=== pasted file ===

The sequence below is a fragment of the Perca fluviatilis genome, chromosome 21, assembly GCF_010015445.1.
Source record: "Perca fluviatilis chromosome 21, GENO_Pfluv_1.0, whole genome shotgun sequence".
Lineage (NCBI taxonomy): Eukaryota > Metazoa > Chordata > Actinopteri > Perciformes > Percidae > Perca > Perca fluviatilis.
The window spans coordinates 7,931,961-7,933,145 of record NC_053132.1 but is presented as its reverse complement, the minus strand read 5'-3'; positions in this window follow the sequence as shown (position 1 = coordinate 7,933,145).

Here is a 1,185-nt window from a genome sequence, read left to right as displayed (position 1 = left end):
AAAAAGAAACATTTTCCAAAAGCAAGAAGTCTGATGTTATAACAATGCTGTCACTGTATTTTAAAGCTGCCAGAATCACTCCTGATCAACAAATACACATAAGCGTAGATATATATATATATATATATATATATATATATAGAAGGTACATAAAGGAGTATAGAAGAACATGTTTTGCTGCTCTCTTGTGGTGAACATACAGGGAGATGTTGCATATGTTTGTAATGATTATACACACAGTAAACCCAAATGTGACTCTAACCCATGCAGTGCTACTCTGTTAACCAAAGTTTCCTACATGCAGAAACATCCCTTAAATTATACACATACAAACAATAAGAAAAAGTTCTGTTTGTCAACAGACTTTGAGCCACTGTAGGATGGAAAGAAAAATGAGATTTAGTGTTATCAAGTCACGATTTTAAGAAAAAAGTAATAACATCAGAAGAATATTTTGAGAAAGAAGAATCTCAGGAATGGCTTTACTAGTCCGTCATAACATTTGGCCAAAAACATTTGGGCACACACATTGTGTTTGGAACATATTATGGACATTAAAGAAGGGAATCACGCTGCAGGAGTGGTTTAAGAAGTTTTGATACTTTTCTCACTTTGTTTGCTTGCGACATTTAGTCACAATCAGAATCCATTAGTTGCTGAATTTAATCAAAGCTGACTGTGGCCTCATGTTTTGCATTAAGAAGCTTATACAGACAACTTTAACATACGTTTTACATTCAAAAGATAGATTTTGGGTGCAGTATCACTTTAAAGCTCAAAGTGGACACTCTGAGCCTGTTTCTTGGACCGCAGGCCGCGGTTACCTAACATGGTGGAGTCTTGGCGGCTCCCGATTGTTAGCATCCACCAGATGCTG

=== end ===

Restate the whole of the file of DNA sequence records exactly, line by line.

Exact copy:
The sequence below is a fragment of the Perca fluviatilis genome, chromosome 21, assembly GCF_010015445.1.
Source record: "Perca fluviatilis chromosome 21, GENO_Pfluv_1.0, whole genome shotgun sequence".
Lineage (NCBI taxonomy): Eukaryota > Metazoa > Chordata > Actinopteri > Perciformes > Percidae > Perca > Perca fluviatilis.
The window spans coordinates 7,931,961-7,933,145 of record NC_053132.1 but is presented as its reverse complement, the minus strand read 5'-3'; positions in this window follow the sequence as shown (position 1 = coordinate 7,933,145).

Here is a 1,185-nt window from a genome sequence, read left to right as displayed (position 1 = left end):
AAAAAGAAACATTTTCCAAAAGCAAGAAGTCTGATGTTATAACAATGCTGTCACTGTATTTTAAAGCTGCCAGAATCACTCCTGATCAACAAATACACATAAGCGTAGATATATATATATATATATATATATATATATATAGAAGGTACATAAAGGAGTATAGAAGAACATGTTTTGCTGCTCTCTTGTGGTGAACATACAGGGAGATGTTGCATATGTTTGTAATGATTATACACACAGTAAACCCAAATGTGACTCTAACCCATGCAGTGCTACTCTGTTAACCAAAGTTTCCTACATGCAGAAACATCCCTTAAATTATACACATACAAACAATAAGAAAAAGTTCTGTTTGTCAACAGACTTTGAGCCACTGTAGGATGGAAAGAAAAATGAGATTTAGTGTTATCAAGTCACGATTTTAAGAAAAAAGTAATAACATCAGAAGAATATTTTGAGAAAGAAGAATCTCAGGAATGGCTTTACTAGTCCGTCATAACATTTGGCCAAAAACATTTGGGCACACACATTGTGTTTGGAACATATTATGGACATTAAAGAAGGGAATCACGCTGCAGGAGTGGTTTAAGAAGTTTTGATACTTTTCTCACTTTGTTTGCTTGCGACATTTAGTCACAATCAGAATCCATTAGTTGCTGAATTTAATCAAAGCTGACTGTGGCCTCATGTTTTGCATTAAGAAGCTTATACAGACAACTTTAACATACGTTTTACATTCAAAAGATAGATTTTGGGTGCAGTATCACTTTAAAGCTCAAAGTGGACACTCTGAGCCTGTTTCTTGGACCGCAGGCCGCGGTTACCTAACATGGTGGAGTCTTGGCGGCTCCCGATTGTTAGCATCCACCAGATGCTG